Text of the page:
Race-Day Etiquette: The Unwritten Rules

water_point2‘Etiquette’ is defined as ‘the customary code of polite behaviour in society or among members of a particular profession or group’. And cyclists are not exempt. Here are some of the unwritten rules – in writing.

  • Don’t spit or blow your nose when sitting at the front of the bunch. Move aside, and then spray.
  • If you’re going to hide in the bunch (you know who you are) and not take any turns pulling, you may not sprint over the finish line first. No-one will want to be your friend if you do – and besides, winning the ‘P’ group, leeeegend…
  • On a group training ride, if you’re in an ear-chewing mood and you notice the person next to you is answering in monosyllables, grunts, or not at all, it could be time to keep quiet. However, there is an exception to this rule; if you can talk up the toughest of climbs – when all those around you are gasping for air – then you have earned the right to speak.
  • During arb chit-chat in the start chute, always deny you are fit, strong or probably going to smash your PB. Never admit you’re in good shape – it just encourages resentment towards you.
  • Rivalry is healthy, but don’t trash-talk – unless you can rhyme like Muhammad Ali (and sting like a bee).
  • As with the previous point, rather let your legs do the talking.
  • Congratulate people if they’ve ridden a good race and finished faster than you. The goodwill will come back to you. Remember the rule: humble in victory, magnanimous in defeat.
  • At the finish-line festivities, fight the urge to give anyone who’ll stand still long enough a full post mortem of every pedal stroke. Only your mother cares how well you climbed Helshoogte, and even she’s getting tired of hearing about it.
  • We’ve said it before, but don’t take it too seriously. If you screw up a sprint in the Tour de France, you can bang your handlebars and curse. Not if you just miss out on a sub-five. It’s unsportsmanlike, and you’ll look like an idiot.

WATER WORKS

  • Water points are high-risk crash sites, and most often the pile-ups happen because someone has pulled over incorrectly. Don’t be that idiot…
  • When you notice a water point up ahead (or see the signs announcing it), start moving to the edge of the road through the bunch. You’ll be surprised how many people decide, half-way past a table, that they want to stop – it’s never a good idea.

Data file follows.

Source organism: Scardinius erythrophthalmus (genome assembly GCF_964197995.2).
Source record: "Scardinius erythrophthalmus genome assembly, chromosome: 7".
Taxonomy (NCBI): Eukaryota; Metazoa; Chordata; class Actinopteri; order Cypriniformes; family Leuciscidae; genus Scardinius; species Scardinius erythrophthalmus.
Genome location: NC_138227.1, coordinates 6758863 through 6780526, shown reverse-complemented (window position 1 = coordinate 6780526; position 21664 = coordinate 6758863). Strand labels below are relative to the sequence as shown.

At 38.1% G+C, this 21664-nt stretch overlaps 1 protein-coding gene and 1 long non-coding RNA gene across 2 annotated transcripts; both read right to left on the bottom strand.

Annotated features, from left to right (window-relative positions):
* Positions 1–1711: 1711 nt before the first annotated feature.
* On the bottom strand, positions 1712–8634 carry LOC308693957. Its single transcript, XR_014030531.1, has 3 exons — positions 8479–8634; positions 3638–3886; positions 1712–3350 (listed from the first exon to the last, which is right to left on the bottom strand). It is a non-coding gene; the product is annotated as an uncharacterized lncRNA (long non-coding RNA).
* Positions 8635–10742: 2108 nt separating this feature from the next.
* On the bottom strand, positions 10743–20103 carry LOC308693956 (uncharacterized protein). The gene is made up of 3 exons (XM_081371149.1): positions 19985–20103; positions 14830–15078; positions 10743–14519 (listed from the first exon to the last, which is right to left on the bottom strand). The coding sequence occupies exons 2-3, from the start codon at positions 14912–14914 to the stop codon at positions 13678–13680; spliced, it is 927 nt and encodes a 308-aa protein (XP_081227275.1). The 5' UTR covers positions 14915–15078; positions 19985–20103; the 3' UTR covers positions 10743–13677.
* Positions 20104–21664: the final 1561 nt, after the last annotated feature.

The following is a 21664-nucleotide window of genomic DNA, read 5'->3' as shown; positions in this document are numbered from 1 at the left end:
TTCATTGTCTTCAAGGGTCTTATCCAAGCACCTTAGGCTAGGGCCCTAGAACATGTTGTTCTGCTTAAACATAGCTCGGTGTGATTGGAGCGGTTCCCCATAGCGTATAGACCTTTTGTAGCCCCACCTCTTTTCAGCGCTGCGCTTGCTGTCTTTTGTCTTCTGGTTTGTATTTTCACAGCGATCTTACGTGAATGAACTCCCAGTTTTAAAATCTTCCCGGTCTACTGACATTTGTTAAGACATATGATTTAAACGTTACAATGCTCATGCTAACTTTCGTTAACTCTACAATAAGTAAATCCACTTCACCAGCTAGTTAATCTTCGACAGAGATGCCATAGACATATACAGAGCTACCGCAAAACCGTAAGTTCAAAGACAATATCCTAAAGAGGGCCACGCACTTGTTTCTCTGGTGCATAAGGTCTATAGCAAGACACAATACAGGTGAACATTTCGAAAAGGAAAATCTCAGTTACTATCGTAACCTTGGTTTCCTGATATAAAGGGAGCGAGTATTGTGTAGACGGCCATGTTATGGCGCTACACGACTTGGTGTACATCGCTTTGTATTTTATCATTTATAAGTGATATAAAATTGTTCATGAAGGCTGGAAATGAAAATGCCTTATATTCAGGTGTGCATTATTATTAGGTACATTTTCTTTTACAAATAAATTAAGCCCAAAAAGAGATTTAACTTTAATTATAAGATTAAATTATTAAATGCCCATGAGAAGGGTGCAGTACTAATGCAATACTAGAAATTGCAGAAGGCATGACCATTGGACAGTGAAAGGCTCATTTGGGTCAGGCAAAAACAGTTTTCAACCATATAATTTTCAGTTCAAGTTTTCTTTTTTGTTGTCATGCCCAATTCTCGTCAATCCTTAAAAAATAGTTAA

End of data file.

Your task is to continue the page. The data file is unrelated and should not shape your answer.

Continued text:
• Indicate (and communicate) where you’re going as you move through the bunch.
  • Stop as far down the table as you can – this makes for an easy exit, and lessens the likelihood of bottlenecks and pile-ups.
  • Be polite and patient with the people filling your waterbottles – they’re volunteers, and doing you a favour.
  • Don’t push in, or bump other people out of the way (the extra minute onto your time isn’t worth ruining five other people’s day for). And if you were really going to ride a sub-three, you wouldn’t be stopping at the water point anyway.

, ,

5 Responses to Race-Day Etiquette: The Unwritten Rules

  1. zamuxolo October 11, 2013 at 4:50 pm #

    said it all!

  2. Ernest October 17, 2013 at 1:59 pm #

    You left out offering your water bottle to others around you. Not on as you can hit somebody close to you and very possibly cause an accident. Arm goes straight down and straight up to drink and back.

  3. Colin October 17, 2013 at 2:44 pm #

    One left out: when you take a corner, keep your line, no cutting corners. It totally screws up the bunch behind you.

  4. Drikus October 17, 2013 at 7:54 pm #

    I enjoy the information and wish many cyclists read this and take it in.Many of these incidents occur on every race.We all suffer and work hard to keep in shape so we share many things in cycling.Good riding.

  5. Lemuhr March 6, 2015 at 12:23 pm #

    Hand signals please.
    Warn the guys behind you of obstacles and dangers in front.
    In a bunch, indicate or announce your intentions to change racing lines, don’t just swerve. There are people next to and behind you.

Leave a Reply